The weirder your life experiences I believe the more which was normal back before modern Liberalism seems reasonable. 10 commandments sort of stuff, right and wrong, rather than the situational ethics and relative morality of current thinking. Once everyone knew right from wrong pretty much, now almost no one does, and so they go about calling out and calling in over what ever stupid thing they currently have been indoctrinated in.
“”When a man stops believing in God, he doesn’t believe in nothing, he believes in anything.”Substitute conventional morality for ‘God’, and you have today’s messed up people. And then they become all evangelical about it.
God didn’t put us on this Earth to perpetually air our moral grievances. Who are these people who have time to scour every corner of the internet to find things to be offended about?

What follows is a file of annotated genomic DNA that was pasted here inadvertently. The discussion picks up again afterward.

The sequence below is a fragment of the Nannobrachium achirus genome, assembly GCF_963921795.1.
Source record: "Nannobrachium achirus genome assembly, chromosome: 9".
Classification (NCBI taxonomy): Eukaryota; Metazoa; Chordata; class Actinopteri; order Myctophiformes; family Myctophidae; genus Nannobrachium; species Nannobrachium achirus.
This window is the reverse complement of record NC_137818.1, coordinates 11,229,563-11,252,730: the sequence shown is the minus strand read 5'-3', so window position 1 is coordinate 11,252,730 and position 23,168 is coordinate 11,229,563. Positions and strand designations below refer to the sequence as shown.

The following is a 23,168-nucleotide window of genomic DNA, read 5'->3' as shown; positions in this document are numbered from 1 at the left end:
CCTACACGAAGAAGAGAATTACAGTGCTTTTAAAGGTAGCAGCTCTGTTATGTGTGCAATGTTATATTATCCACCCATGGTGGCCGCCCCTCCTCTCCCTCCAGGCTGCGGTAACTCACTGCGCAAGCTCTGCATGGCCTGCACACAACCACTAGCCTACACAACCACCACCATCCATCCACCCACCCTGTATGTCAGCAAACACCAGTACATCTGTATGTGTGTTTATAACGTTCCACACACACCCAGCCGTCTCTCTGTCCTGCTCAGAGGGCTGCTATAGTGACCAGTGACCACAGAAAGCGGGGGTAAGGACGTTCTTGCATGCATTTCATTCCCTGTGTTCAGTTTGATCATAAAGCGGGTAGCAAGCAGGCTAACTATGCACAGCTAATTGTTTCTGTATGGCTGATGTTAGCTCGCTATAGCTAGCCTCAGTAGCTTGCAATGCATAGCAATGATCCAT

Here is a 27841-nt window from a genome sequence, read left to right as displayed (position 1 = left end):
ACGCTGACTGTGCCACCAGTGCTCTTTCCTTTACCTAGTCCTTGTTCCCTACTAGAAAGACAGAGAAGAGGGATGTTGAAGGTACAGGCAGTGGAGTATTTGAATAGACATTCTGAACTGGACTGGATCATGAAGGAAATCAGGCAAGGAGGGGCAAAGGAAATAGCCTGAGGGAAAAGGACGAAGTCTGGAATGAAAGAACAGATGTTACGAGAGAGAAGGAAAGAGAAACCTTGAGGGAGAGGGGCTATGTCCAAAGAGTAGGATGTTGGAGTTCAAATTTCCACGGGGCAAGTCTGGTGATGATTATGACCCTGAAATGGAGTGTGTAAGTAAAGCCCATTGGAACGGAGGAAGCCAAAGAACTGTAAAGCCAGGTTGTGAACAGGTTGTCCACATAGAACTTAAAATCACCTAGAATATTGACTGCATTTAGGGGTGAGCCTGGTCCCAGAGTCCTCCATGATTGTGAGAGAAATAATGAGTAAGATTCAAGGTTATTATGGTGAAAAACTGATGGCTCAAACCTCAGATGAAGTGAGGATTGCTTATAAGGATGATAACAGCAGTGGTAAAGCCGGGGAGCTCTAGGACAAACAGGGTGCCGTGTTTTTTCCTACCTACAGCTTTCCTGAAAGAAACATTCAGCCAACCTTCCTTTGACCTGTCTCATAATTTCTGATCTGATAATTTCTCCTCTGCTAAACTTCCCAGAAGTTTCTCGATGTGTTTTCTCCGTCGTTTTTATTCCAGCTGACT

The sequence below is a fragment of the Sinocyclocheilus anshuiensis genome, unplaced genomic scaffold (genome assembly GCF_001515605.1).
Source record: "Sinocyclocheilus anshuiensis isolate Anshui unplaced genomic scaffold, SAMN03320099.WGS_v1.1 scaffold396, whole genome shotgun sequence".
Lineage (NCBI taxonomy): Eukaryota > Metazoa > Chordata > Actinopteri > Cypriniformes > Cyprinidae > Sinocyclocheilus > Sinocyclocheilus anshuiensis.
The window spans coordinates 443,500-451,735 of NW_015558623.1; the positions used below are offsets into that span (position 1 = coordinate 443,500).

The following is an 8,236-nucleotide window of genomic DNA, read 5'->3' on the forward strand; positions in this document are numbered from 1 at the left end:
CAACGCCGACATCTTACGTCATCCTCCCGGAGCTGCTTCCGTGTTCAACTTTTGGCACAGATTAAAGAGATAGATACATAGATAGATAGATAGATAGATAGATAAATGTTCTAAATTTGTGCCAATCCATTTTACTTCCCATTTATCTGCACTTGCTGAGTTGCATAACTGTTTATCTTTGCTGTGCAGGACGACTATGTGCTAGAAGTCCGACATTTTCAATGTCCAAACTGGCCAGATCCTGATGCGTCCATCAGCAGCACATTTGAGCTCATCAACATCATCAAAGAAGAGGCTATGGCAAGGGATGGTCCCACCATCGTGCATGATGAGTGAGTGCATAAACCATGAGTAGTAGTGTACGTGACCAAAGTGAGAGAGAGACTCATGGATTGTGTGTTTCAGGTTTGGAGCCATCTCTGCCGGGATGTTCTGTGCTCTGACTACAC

It’s a shame that common sense and intent have fallen out of favor. There seems to be a small but frothing wing of people eager to pounce on any perceived offense, intentional or otherwise. The search for perpetual grievance must be exhausting.
That’s a lot like the way my employer teaches its staff to handle conflict.
There is a useful formula: “when you X, it makes me feel Y”.
De-coupling the action and the emotion – because usually (almost always) the action is not intended to trigger the emotion, and the emotion may itself be a result of factors outside of that particular situation.
Something the world seems to have lost sight of – or maybe we haven’t been sufficiently aware of in the first place – is the information loss in communication. The words and tone they speaker uses do not capture what they really think and feel, the hearer may not have the context to fully understand them, and themselves use and interpret the words and tone differently.
This is especially true of short-form written communication – like this comment!
Perhaps Peter, we can meet. I could then call you in, for the errors of your ways.
I would hope that you would understand that this would be entirely for your personal benefit.